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Recently I helped my brother get his first new home computer in eight years. (Geek genes don’t run in our family.) Civil War General William T. Sherman said war is hell, but he never had to set up a new PC. My brother and I spent two days on the job—and this system was an off-the-shelf Acer with Windows Vista preinstalled. I’ve built PCs from scratch in less time.
What went wrong? Everything. We had trouble with the monitor, computer, printer, cable modem, optical drive, operating system, and even the blank DVDs and CDs we bought. Nothing was outright defective—replacements wouldn’t have made a difference. No, our problems were mostly caused by poor instructions, crappy product design, maddening customer service, and clueless tech support.
Example: the LCD monitor. Out of the box, the screen tilted toward the floor. We couldn’t straighten it and were reluctant to apply too much force. We couldn’t find a lever that might release the spring tension. The instructions were as terse as a teenager’s text messages, saying nothing about adjustments. We had purchased the system at Best Buy, so we called the Geek Squad. Incredibly, they told us the screen wasn’t adjustable. Finally we reached a lowly salesperson who confirmed that brute force was OK.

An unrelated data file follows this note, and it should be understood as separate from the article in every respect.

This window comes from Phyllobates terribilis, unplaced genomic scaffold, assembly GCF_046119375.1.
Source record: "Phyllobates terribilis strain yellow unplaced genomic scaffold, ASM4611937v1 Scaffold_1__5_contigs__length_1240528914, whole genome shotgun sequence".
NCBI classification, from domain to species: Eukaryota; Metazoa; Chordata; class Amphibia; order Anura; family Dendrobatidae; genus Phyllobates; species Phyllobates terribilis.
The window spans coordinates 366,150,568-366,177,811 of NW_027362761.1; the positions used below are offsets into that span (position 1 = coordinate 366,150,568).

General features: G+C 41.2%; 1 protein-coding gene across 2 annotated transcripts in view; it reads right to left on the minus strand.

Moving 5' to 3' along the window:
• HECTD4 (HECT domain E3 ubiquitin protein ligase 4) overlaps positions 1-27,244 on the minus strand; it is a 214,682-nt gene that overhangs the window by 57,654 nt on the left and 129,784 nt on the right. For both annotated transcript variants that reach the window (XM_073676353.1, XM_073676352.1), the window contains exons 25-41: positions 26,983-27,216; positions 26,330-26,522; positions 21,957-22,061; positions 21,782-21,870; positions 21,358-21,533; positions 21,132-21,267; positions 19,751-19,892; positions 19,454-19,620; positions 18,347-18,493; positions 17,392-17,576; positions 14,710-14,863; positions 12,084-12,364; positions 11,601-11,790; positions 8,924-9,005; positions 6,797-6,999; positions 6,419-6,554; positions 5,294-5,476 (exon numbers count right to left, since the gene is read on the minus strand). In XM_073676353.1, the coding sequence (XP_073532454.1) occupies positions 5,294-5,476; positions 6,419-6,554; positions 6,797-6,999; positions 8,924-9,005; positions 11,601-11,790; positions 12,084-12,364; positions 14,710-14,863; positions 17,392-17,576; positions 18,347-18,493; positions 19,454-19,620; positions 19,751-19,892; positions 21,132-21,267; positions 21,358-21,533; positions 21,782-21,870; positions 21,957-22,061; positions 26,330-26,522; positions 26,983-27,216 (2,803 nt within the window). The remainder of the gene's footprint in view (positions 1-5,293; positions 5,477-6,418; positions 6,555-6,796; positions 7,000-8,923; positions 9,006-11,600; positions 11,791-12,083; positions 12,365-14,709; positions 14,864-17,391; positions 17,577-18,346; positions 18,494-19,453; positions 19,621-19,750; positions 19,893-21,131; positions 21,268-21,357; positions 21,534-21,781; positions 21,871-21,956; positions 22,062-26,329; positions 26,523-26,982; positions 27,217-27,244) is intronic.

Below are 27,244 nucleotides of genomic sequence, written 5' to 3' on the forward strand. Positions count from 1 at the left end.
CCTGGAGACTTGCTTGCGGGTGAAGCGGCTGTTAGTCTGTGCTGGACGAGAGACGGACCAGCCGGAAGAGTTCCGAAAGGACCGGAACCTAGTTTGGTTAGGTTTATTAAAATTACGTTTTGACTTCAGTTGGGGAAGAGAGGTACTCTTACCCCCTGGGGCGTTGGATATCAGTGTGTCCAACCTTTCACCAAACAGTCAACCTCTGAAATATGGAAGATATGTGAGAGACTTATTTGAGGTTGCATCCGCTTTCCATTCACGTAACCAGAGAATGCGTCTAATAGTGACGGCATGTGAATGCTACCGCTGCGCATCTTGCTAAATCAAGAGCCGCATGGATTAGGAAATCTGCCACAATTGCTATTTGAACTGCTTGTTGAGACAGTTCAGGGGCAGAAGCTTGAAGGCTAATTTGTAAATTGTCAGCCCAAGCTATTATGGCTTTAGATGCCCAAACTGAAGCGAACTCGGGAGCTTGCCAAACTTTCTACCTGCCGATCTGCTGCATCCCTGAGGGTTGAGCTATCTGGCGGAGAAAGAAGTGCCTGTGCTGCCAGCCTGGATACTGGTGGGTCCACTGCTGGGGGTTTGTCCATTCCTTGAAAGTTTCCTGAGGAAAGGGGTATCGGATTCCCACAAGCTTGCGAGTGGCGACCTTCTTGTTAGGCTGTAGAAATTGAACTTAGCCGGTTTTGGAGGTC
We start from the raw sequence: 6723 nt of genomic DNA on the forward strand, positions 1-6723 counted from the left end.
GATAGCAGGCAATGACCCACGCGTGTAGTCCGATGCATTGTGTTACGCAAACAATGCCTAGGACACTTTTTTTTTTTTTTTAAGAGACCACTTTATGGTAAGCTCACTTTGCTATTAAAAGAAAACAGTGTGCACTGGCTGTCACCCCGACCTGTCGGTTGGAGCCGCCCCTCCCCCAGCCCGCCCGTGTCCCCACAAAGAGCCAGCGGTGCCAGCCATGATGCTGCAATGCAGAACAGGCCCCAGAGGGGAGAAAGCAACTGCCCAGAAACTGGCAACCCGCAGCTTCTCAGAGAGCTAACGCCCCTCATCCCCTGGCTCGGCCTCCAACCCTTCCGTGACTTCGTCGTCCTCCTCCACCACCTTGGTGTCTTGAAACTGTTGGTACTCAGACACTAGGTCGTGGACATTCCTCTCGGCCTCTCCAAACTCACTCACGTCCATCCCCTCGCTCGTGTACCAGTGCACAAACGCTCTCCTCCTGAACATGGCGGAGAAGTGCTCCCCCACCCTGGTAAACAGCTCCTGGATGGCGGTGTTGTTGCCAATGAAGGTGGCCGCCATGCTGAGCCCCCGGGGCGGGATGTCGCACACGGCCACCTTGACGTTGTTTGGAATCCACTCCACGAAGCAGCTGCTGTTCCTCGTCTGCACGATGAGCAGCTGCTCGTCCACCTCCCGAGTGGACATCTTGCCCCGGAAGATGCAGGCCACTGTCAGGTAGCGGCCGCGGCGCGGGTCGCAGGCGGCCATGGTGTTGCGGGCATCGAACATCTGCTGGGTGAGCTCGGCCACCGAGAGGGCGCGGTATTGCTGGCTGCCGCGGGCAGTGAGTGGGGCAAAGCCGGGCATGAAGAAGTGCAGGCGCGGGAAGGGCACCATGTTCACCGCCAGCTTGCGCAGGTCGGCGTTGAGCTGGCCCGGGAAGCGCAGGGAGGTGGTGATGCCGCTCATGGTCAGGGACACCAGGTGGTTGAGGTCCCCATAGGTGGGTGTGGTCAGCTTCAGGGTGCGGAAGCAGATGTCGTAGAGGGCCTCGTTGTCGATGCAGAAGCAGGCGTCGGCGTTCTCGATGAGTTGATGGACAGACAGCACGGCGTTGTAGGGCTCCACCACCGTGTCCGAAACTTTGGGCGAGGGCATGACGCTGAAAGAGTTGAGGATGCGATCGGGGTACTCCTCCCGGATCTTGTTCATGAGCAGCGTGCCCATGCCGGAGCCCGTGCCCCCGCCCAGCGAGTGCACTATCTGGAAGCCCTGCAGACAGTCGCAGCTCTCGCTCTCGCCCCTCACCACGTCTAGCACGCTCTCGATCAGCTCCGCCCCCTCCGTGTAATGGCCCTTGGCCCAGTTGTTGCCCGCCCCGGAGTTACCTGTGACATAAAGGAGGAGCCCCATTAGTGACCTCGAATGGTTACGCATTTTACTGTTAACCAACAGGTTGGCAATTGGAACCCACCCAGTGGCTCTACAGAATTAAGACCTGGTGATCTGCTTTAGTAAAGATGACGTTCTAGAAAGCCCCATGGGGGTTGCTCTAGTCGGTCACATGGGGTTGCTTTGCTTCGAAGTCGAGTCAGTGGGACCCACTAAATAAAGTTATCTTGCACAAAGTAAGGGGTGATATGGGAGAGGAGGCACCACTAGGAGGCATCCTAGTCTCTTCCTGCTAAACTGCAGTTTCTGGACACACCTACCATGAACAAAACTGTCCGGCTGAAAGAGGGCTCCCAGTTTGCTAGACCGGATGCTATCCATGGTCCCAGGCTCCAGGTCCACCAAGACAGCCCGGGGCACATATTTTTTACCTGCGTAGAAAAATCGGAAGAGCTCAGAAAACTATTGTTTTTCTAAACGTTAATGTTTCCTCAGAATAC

Vista Premium was “preinstalled” on the hard drive, but it took nearly an hour to boot and configure itself during the first powerup. Heck, I remember when clean-installing Windows from floppy disks took less time. For hours afterward, Vista’s pop-up dialogs nagged us for permission before allowing trivial actions. But when I accidentally bumped the hair-trigger power button on the computer’s front panel, Vista promptly shut down the system without asking for confirmation.
Instructions for the Lexmark printer told us to install two ink cartridges. We searched the box in vain for the missing black-ink cartridge. Another call to Best Buy brought an admonition to read the fine print on the box: black cartridge not included. The instructions lied.
I could continue, but I’m running out of space, and you get the idea. Doesn’t anyone care about customers anymore? I bet it will be eight more years before my brother buys another PC. And I don’t blame him.
Tom Halfhill was formerly a senior editor for Byte magazine and is now an analyst for Microprocessor Report.